Julie Delpy and Ethan Hawke in Before Sunrise.
Columbia Pictures/Everett Collection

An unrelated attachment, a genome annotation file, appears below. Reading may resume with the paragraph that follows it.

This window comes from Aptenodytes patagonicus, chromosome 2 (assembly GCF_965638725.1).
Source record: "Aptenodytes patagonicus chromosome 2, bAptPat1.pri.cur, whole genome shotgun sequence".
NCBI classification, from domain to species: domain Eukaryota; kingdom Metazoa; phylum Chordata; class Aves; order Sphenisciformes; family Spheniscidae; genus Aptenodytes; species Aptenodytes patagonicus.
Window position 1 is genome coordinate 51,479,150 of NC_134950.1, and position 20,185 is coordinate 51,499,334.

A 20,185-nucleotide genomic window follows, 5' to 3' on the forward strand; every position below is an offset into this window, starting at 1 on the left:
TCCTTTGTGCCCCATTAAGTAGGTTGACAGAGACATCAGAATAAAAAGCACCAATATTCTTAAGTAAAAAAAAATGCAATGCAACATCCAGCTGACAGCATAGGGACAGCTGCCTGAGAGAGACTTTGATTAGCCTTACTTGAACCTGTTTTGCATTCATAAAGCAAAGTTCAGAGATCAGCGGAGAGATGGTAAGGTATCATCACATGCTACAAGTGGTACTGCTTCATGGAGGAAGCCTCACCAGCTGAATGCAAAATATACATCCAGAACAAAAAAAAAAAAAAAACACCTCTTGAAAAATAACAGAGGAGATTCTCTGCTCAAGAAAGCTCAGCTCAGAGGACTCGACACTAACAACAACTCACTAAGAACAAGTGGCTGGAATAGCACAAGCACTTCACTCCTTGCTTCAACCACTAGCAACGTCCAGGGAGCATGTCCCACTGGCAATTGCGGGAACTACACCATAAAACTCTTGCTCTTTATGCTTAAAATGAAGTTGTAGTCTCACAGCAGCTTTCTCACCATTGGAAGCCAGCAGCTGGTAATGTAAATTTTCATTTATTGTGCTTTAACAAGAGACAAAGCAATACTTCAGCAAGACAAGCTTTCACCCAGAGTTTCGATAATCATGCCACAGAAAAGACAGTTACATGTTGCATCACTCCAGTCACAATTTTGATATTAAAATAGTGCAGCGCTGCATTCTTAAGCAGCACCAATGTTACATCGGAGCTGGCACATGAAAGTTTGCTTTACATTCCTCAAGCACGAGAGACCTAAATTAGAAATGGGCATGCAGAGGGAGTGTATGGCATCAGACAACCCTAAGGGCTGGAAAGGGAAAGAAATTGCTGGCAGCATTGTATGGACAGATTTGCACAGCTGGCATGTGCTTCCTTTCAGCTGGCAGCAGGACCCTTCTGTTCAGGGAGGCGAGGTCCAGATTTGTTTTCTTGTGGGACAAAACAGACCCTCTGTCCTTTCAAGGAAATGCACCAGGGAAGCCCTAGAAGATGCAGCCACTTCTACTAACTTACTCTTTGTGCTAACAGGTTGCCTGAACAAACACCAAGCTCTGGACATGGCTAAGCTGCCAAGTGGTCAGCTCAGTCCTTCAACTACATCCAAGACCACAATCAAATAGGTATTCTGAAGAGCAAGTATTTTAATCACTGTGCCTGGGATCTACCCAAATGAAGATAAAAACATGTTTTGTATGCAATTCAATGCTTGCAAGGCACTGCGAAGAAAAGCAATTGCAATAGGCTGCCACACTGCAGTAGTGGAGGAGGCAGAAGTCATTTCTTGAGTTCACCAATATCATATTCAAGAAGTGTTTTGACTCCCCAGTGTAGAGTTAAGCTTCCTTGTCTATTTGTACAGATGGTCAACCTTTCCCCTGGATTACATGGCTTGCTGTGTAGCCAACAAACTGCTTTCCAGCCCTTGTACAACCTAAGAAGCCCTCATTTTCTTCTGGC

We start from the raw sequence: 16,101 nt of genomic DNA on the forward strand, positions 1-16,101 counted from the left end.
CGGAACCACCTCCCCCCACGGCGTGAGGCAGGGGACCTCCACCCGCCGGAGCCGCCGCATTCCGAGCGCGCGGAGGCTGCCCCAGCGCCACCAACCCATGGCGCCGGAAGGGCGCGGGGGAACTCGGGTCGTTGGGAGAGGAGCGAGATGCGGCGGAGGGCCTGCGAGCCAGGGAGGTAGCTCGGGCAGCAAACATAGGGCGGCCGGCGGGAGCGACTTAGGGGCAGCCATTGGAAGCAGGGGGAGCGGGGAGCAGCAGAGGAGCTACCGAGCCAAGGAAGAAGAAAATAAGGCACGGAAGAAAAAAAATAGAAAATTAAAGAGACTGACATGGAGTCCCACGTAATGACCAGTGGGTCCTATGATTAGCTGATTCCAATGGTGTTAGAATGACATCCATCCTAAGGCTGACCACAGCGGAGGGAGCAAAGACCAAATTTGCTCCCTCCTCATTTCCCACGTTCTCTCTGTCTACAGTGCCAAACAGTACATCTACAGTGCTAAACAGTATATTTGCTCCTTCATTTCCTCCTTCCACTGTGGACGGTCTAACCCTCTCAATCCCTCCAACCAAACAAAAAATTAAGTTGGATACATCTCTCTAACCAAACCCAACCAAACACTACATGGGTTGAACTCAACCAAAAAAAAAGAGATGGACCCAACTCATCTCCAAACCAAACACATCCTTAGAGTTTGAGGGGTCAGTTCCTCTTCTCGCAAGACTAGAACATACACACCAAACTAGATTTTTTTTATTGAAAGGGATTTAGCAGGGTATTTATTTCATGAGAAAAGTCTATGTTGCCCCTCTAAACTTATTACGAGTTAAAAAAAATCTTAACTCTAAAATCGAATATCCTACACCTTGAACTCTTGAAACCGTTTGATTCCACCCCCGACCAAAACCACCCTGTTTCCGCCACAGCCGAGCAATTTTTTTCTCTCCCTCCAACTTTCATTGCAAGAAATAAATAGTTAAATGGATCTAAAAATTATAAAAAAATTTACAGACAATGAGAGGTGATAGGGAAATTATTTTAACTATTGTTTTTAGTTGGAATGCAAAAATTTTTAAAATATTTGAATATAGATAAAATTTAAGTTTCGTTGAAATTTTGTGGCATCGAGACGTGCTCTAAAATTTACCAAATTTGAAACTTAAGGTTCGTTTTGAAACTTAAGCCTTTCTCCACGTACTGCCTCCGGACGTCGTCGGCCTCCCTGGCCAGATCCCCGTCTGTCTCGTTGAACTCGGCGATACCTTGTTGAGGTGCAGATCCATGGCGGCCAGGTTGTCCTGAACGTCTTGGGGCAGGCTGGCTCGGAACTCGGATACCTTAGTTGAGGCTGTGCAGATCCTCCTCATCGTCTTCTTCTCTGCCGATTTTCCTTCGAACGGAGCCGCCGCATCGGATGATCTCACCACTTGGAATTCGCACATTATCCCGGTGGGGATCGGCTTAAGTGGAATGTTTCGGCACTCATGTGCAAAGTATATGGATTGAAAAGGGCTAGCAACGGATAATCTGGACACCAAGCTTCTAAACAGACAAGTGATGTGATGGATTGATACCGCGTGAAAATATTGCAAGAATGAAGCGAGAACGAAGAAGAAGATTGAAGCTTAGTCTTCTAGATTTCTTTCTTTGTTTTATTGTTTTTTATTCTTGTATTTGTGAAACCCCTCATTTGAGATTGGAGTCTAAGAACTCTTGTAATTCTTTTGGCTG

Though it’s hard to fathom today, Richard Linklater’s Before Sunrise—now cherished by so many as one of the most romantic movies ever made—wasn’t a huge box-office hit upon its release. Though critics loved it, and though it made money because its budget was so modest to begin with, it found its true viewership later on VHS and DVD. Now, a world without Before Sunrise—or its two remarkable sequels, Before Sunset and Before Midnight—seems almost unimaginable. Two students, Ethan Hawke’s Jesse and Julie Delpy’s Celine, meet on a train from Budapest to Vienna. Celine, who is French, is headed home to Paris. Jesse, the quintessential spontaneous American, persuades her to disembark with him in Vienna. Jesse’s flight home leaves in the morning, but he’s almost completely broke; getting a room is out of the question. So these two spend the night roaming the city, talking about what matters to them, their thoughts streaming out like crisscrossing and entwining ribbons. And they begin to fall in love, though this one night in a quietly sparkling city may be the entirety of their story. Of course, now we know how their romance turned out, at least up to a point. But in 1995—or anytime before 2004, when Before Sunset continued their story—we were left to imagine what their future might be, or if they’d have one at all. Taken by itself, Before Sunrise is a movie about the people we are before we have any idea what life and love have in store for us. To watch it, or re-watch it, after you have some life under your belt is like revisiting a past self, and marveling at the walking, talking question mark you used to be.

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